Wednesday, November 26, 2008

Turkey down under

Australians do not celebrate Thanksgiving (my kids have asked if they do) - Canadians do share the American holiday, only on a different day - so when I mentioned to people that we were going to celebrate "turkey day" the last Thursday in November, I was showered by a flurry of questions. Such as: "Is Thanksgiving a holiday instead of Christmas?" "What does one do/eat/pray/NOT do?" "Why do you serve turkey?" "Must everyone celebrate the holiday?"

I will attempt to shed some light on the matter:

Nope, not intended to take the place of Christmas. It is a time for families and friends to get together and share a meal, in celebration of the first meal shared in peace centuries ago, by the Pilgrims and the Native Americans.

People who celebrate Thanksgiving usually prepare and eat turkey (an American bird which was so liked by the new settlers, that Benjamin Franklin wanted to make it the national bird), stuffing (goes into the bird when roasted), mashed potatoes, cranberry sauce (a tart little berry the sike of a small grape high in vitamin C, used like a side to the turkey) corn, candied sweet potatoes, pumpkin pie and an array of other complimentary foods, which make for quite the feast, and leftovers-a-pleanty. My mom would always make two turkeys, because we would have so many guests over for dinner. We would have the usual foods (mentioned here) adding to the combination traditional Serbian foods as well. Geo's family incorporated Colombian dishes, like coconut rice... mmmmm.

A prayer is customary just before the meal. One gives thanks for all the good things in the year which passed. Thanksgiving isn't strictly a Christian holiday, it is widely accepted and celebrated by all people who live in the United States, what ever their religion may be. My family accepted it as "our" holiday the very first year we arrived to America. We felt it was a lovely holiday, and how great it was that a day was dedicated to saying "Thank you God for a great life!"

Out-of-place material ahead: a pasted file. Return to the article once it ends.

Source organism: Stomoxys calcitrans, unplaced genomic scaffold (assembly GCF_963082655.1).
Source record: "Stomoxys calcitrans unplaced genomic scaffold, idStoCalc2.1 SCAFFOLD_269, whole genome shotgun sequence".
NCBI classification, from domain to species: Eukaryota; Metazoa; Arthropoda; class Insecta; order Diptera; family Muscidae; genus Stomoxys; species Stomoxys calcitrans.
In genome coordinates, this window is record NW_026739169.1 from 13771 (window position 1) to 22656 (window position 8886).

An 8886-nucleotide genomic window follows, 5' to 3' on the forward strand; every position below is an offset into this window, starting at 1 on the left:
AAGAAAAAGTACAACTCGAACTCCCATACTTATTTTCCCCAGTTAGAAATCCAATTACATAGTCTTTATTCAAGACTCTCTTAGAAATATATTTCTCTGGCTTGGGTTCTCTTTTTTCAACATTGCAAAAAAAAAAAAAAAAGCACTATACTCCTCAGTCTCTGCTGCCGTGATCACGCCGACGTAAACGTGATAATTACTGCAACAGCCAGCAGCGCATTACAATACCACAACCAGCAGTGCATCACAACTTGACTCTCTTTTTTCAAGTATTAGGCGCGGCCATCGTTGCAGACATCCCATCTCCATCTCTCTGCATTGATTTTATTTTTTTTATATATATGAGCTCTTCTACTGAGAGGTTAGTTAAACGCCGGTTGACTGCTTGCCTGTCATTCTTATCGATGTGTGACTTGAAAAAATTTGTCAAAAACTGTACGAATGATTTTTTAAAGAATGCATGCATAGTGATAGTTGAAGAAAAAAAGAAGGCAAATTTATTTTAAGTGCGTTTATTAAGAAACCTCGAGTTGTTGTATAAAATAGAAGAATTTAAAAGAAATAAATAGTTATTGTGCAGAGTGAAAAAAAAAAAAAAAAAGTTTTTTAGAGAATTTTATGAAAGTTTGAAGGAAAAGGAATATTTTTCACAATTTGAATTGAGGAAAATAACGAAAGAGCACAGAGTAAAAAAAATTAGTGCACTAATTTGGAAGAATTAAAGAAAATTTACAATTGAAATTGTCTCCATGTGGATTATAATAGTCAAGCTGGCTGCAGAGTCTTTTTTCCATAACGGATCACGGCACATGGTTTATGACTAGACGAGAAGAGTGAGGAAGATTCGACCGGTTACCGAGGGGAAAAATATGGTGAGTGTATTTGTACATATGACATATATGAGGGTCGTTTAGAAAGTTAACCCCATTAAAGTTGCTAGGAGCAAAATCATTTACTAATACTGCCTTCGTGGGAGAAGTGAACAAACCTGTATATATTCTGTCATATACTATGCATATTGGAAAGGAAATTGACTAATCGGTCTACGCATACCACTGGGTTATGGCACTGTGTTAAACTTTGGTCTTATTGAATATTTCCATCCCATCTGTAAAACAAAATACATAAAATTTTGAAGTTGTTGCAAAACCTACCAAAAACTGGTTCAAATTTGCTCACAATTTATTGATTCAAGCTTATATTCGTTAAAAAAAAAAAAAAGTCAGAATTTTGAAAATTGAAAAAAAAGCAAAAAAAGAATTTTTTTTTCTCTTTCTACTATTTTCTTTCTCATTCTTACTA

After the ingestion of the gargantuanly huge meal, Americans usually plop themselves in front of the TV and watch football, or they go out and play touch football themselves. Most stay on the couch and fall asleep. Turkey has a little something in it (tryptophan), which makes everyone who eats the bird, want to asleep... really, I'm not making this up.

What isn't done? One does not go to work on Thanksgiving, and most of the time the Friday after the holiday is a day off as well, so many people take the opportunity to visit family on the Thanksgiving weekend. I got engaged on such a weekend many moons ago. It was convenient for everyone to take some time off and come to NY for the celebration.

Since we are "Livin' la vida Australia" we were debating... to go to a restaurant (there's a place where they'll be serving buffet style Thanksgiving dinner here in Melbourne) or have our meal home made and enjoyed at... well... home. Back and forth we went and, finally came to the decision to indeed prepare our feast in our own little itsy bitsy kitchen. We had hoped to share this special meal with friends (you know who you are) but distance, or sniffling noses have prevented this, so our family unit will prepare and enjoy the meal alone this year. Thanking the Lord for a new life, a new job, health and new friends.

On the menu today are turkey drumsticks (six of them), since we could not find a whole bird at the market... I'm sure they have them, it's just not a meat you find readily, unlike kangaroo and lamb. Lamb is EVERYWHERE! I guess we could have prepared lamb chops instead of turkey. Nah! It had to be turkey on "turkey day" for goodness' sake.

I managed to make a pumpkin pie from scratch. I've never done this before. It's a little lumpier than in previous years. I couldn't find the canned puree of pumpkin, so I had to boil the pumpkin and then mash it up by hand, purchase the individual spices which go into the recipe separately (no little "pumpkin pie spices" pouches sold here) and since I don't know how to make my own pie crust either, I opted to make a healthier no crust recipe. I was one step short from gathering wood, making my own fire in the dirt and calling the local natives to participate in our first Thanksgiving in this new land which we call home. I didn't know where to find the natives, so no local animals will be roasted on an open fire. It would have been a more interesting feast - I'm sure - but we'll stick with what we know for now.

Photos of the kids and their father sleeping on the sofa will be shared to prove to you the effects of the "turkey sleeping pill."